Kristina Leduc snapped this photo from the saddle of her horse while moving the cattle herd into the Deadman’s Creek Rodeo Grounds. (Kristina Leduc photo)

Kristina Leduc snapped this photo from the saddle of her horse while moving the cattle herd into the Deadman’s Creek Rodeo Grounds. (Kristina Leduc photo)

Moving cattle out of a wildfire hot zone

The out of control Sparks Lake wildfire continues and so does the evacuation of both people and livestock from threatened areas, including the Deadman River Valley which is known for a number of historic ranches and range lands to the west of Kamloops.

Cattle on summer range usually don’t come out of the hills before fall arrives when their natural instinct is to move down to the home ranch as the nights get cooler. Trying to move them down into the heat of the valley in the summer is not easy at the best of times, with a temperature in the high 40°C’s they are not willing to move anywhere.

That was the problem last week when a rancher tried to get his cattle out of the hills around the Deadman due to the Sparks Lake wildfire. The roundup was first attempted on quads and on foot but no progress was made. Everyone was exhausted and the bovines were starting to stress from the smoke and the heat.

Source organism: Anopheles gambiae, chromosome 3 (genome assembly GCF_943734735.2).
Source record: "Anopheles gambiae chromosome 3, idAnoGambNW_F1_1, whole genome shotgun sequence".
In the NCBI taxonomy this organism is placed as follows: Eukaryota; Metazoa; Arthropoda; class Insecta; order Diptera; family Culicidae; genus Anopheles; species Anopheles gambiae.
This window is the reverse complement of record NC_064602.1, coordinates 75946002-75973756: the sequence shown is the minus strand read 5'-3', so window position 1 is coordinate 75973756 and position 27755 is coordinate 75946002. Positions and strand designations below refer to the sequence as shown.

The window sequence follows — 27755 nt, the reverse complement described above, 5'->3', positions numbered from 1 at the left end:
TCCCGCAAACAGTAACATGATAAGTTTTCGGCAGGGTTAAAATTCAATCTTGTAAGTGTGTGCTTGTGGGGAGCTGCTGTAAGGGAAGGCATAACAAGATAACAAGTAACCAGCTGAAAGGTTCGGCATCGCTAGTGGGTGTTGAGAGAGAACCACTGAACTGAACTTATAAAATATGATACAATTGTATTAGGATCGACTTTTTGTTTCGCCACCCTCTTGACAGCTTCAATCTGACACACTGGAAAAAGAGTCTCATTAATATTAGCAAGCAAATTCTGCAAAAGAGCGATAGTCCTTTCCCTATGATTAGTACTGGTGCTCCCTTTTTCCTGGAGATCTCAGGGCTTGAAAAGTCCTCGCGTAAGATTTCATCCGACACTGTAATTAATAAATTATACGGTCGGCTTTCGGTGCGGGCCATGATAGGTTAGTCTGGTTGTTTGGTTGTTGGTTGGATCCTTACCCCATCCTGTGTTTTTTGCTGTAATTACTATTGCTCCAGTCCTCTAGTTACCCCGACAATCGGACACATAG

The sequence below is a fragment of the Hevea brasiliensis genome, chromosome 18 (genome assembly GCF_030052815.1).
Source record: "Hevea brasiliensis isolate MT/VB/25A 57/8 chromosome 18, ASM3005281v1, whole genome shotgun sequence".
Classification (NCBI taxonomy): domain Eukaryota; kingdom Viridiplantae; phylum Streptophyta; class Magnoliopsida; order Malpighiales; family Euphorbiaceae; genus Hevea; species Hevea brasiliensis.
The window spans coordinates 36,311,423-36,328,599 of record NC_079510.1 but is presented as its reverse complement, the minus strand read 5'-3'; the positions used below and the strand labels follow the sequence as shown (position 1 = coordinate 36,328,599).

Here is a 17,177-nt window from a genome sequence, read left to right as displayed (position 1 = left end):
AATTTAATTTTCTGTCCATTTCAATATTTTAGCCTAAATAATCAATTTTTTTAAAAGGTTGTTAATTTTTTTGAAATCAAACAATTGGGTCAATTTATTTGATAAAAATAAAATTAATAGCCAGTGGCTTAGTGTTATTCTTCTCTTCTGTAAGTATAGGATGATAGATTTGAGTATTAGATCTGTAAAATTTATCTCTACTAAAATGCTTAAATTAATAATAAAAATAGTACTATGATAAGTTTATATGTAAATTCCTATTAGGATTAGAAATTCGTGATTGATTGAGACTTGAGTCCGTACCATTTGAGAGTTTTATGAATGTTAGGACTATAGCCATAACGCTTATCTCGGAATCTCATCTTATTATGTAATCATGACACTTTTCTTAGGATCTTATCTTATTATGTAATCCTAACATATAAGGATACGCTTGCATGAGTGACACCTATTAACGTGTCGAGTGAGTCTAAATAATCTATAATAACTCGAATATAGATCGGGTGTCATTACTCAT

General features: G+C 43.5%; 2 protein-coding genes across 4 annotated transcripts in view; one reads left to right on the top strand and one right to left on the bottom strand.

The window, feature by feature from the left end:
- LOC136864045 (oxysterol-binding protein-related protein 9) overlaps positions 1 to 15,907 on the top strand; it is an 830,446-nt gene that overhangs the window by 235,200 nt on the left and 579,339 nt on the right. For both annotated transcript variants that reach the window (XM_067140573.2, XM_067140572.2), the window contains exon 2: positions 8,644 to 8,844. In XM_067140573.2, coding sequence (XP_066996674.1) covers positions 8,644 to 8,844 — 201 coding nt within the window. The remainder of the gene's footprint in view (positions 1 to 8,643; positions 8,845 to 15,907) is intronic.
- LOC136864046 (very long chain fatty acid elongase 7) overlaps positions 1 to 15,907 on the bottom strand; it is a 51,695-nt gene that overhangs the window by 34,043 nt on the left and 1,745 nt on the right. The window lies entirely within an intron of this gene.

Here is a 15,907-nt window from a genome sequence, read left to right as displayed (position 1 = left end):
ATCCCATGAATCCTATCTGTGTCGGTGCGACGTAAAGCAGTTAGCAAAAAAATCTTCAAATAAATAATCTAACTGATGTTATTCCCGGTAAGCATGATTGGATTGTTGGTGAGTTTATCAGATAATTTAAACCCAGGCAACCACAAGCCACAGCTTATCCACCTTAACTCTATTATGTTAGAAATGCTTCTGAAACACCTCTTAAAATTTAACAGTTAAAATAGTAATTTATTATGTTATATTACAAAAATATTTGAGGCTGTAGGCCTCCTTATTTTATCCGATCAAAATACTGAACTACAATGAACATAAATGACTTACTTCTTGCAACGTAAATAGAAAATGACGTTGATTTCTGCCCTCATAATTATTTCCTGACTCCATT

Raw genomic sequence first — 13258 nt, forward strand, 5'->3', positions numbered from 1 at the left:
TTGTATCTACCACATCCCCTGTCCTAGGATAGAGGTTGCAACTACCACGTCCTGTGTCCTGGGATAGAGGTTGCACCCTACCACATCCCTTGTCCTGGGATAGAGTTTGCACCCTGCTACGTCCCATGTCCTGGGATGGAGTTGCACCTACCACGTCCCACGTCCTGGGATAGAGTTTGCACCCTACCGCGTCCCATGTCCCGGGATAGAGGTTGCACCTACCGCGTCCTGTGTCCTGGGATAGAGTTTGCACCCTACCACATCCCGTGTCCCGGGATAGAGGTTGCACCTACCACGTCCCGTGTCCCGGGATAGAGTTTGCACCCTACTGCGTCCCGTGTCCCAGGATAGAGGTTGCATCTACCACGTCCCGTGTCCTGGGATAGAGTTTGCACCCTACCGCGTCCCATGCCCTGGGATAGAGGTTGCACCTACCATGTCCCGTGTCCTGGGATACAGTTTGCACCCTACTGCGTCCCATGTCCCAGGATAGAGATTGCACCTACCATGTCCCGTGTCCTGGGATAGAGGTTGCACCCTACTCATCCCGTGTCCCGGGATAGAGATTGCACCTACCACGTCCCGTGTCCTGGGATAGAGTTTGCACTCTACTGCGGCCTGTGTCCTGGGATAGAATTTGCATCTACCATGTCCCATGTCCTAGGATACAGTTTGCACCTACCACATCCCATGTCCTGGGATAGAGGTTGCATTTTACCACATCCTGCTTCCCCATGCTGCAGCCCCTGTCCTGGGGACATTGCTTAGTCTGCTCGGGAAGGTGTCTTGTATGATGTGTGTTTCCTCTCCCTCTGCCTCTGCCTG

In answer to a request for help, Kyra Blackburn from Louis Creek, and Kristina Leduc from Little Fort, volunteered to take on the job. The pair trailered their horses to the Deadman, and then headed off into the hills, to find the herd. Once found they pushed the cows down off the range, out of the ‘hot zone’ and into the Deadman’s Creek Rodeo Grounds where trucks and trailers were already waiting to haul them out.

The ladies noted that while they were rounding up the cattle a friend was tracking them via GPS while at the same time tracking the fire to keep them safe.

Both Blackburn and Leduc are members of the North Thompson Agriplex Livestock Evacuation Centre (NTA-EVAC) team based at the North Thompson Fall Fairgrounds in Barriere.

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